Wednesday, September 26, 2012

Distinguishing Between True and Fake Jade

B-jade bangle bracelet with resin-filled areas
seen under microscope in reflected light.
Photo Copyright: Richard W. Hughes
Photo Credit: Palagems

Whether you’re looking to purchase a beautiful jade necklace or a therapeutic piece of jade to use for body work, it is imperative that you take every precaution against bringing home an inferior stone. Although receiving a certificate of authenticity (based on scientific tests appropriate for jade) from a certified gemologist is the only way to guarantee that a piece of jade is genuine, there are a few ways for a layman to identify the most obvious fakes on the market.

Despite some claims that any stone that looks like jade will have the same calming and curative effects of jade, this is simply not true in most cases. Of course, jade look-alikes certainly make beautiful jewelry, and home d├ęcor made of similar-looking stones or glass can bring the beauty and aesthetic harmony to a room.

However, if you're looking for a piece of jade that will vibrate at a frequency capable of restoring balance to your body or drawing negative energy out of the room, or if you’re making an investment by purchasing a piece of jade jewelry or a jade carving, nothing less than true nephrite or jadeite jade will suffice.

Repaired jadeite bangle bracelet.
Colorless line is the cement layer.
Under UV light, the glue fluoresced blue.
Photo Copyright: Richard W. Hughes
Photo Found: Palagems

Do Your Due Diligence

Unfortunately, since the 1980s, low-quality jade and outright fakes have flowed steadily into the marketplace in such quantities that buyers must beware even when the merchants make claims of authenticity and great value, and even when such stones appear to radiate every essential quality of the lustrous green stone.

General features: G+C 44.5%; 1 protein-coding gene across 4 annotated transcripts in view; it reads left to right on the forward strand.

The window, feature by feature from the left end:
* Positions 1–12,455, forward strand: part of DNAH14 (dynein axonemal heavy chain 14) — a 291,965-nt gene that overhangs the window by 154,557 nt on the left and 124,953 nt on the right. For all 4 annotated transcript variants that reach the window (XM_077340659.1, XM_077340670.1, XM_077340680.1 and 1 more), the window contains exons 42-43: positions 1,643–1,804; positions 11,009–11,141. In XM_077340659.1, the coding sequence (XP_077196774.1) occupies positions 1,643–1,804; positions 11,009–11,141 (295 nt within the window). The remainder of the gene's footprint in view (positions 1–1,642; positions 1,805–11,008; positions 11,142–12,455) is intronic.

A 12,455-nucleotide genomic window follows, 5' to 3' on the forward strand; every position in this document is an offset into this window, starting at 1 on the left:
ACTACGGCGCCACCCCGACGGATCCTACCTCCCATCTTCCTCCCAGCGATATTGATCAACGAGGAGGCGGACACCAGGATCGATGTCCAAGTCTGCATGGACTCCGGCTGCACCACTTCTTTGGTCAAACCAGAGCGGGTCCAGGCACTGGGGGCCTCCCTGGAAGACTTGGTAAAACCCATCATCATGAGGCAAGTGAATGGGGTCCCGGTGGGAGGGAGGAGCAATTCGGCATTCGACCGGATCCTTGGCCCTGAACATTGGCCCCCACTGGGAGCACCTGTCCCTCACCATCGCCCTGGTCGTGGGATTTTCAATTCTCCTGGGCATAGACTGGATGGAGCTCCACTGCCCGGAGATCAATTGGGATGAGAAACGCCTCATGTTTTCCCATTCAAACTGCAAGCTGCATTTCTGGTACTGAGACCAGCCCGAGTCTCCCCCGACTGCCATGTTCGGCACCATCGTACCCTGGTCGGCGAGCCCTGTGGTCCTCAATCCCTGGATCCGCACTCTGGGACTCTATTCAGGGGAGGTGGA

The first step in ensuring that your purchase does not disappoint you is to do your research. Buy from reputable buyers who have established credentials and a permanent store location. Choose dealers who are willing to back their claims with certification from an authorized gemologist.
Spend time learning about the different forms of jade, as well as those stones labeled jade which are not truly jadeite or nephrite. When you step into a shop to buy your jade, be sure you can ask informed questions, such as:
  • Is this stone dyed?
  • Is this nephrite or jadeite?
  • Is this A-jade or B-jade?
  • Where did this jade come from?
Go in with a clear idea of what quality and type of jade you are looking for and inform the dealer that you desire only authentic jade. If you are in the market for A-jade, be prepared to insist on outside tests in order to confirm your purchase and don’t hesitate to walk away if you have the slightest concern that they are not able to guarantee that you’re purchasing top-quality jadeite or nephrite.